BRILLON — The future of Catholic education in eastern Calumet County got a shot in the arm on Oct. 23, as Bishop David Ricken joined members of Holy Family Parish and other dignitaries to break ground on a new learning center.
“This is a gift of hope,” Bishop Ricken told The Compass following a ceremony that included speakers, hymns led by parish youth, and a blessing and breaking of ground. “I think from here, many other schools will begin to move into this in their own way. It’s really bringing alive Catholic education and discipleship and stewardship in a new way now, and that’s exciting. Not just for this community, but for the whole diocese.”
Bishop Ricken was referring to support of Catholic education and formation through the one by One campaign, a diocesan fundraising initiative that benefits Catholic education. Holy Family Parish determined they wanted to fund their new learning center through the campaign.
Every parish will participate in its own campaign, according to Josh Diedrich, executive director of the Catholic Foundation. The foundation and its partner, CCS Fundraising, supported and guided the Holy Family Learning Center campaign, he added.
“It is through the commitment of so many families who have worked incredibly hard and have given so generously that this project was made possible,” said Diedrich. “The Catholic Foundation was proud to partner with Holy Family Parish as part of the one by One campaign.”
The Holy Family Learning Center, a 35,610-square-foot facility, will house Holy Family School, the parish faith formation program and other parish programs. It will include nine classrooms with 20-student capacity for K-8th grades and faith formation instruction; four shared project rooms; two rooms for pre-K programs; a music room with 60 seats and instrument storage; a multipurpose gymnasium with collapsible bleachers seating up to 600 people; and a daycare center open to the community as an outreach ministry.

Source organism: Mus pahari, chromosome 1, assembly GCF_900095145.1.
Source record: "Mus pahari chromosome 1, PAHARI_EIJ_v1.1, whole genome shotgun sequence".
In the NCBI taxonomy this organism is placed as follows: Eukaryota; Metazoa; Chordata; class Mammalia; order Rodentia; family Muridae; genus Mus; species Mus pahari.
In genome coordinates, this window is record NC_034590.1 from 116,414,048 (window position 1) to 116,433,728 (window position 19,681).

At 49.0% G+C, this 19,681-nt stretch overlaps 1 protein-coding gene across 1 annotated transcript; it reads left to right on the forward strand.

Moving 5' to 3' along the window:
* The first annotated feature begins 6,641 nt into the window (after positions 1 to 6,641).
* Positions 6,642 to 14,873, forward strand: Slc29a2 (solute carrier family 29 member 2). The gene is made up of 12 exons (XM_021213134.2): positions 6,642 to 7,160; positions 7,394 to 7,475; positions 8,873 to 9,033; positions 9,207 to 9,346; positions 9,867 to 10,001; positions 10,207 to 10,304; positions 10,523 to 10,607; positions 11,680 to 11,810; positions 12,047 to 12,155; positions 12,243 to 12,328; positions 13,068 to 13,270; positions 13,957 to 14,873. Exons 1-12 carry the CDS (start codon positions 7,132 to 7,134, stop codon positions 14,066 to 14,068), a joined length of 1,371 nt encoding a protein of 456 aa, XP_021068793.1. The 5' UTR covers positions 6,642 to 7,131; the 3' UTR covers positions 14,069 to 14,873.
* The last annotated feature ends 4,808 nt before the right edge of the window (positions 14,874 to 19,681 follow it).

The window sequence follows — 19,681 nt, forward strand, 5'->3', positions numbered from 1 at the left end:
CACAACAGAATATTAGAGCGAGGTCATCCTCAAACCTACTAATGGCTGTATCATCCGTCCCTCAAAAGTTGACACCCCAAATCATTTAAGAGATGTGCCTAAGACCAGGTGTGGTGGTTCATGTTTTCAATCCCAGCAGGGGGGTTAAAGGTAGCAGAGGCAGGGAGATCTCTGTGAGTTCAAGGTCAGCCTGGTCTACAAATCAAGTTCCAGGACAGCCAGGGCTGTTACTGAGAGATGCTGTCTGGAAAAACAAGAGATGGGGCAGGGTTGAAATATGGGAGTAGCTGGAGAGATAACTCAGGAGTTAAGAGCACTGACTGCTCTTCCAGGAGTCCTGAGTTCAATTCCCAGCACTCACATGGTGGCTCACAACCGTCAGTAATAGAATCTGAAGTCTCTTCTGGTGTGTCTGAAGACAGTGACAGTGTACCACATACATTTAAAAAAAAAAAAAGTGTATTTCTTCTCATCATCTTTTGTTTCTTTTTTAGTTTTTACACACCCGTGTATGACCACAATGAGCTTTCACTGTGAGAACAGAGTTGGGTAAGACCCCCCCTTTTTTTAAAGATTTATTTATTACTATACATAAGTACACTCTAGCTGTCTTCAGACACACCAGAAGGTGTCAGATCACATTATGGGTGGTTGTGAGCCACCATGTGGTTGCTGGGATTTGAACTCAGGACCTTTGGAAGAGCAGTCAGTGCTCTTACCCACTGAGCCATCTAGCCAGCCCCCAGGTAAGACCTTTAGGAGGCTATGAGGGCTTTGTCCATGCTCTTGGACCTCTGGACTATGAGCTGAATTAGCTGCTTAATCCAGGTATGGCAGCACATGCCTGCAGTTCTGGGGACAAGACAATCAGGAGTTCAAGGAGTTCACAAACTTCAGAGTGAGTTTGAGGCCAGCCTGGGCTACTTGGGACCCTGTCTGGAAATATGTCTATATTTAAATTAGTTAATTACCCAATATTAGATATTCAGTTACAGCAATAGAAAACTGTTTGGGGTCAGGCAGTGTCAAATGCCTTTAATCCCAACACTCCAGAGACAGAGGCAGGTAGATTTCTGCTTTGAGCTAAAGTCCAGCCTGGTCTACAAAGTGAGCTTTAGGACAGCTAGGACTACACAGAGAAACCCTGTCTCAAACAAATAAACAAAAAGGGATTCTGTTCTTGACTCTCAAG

The project also includes upgrades to the current kitchen and social hall.
The facility has been a dream for many years, said Fr. Tom Pomeroy, pastor.
“The actual project has been in planning for about 20 years,” he said. “In about 2015, they had an all-parish meeting and they said, ‘What is the most important thing?’ It was unanimous: the learning center. At that time, they were still calling it the school, and it was the number one priority.”
Fr. Pomeroy was appointed by Bishop Ricken as pastor of Holy Family Parish three years ago.
“So my first meeting here in the parish was with 25 people gathered for a building committee meeting. Then we did the pastoral planning that the diocese asked us to do,” he added.
A feasibility study followed “and it came in very, very clear. The people wanted this.”
The entire parish agreed there was a need for a new building to house the parish school and its religious education program, said Fr. Pomeroy.
Holy Family School, which is a 3K through eighth grade school, is located two miles from the church on the site of the old St. Mary Church, which had merged with St. Mary-St. Patrick Parish in 2001. “The church was torn down and the school stayed there,” said Fr. Pomeroy. “The school is about 100 years old and has three levels, no handicap accessibility and floods every time it rains.”
Scott Smith, Holy Family School principal, addressed the gathering and said the new learning center will give teachers and students more opportunity to succeed.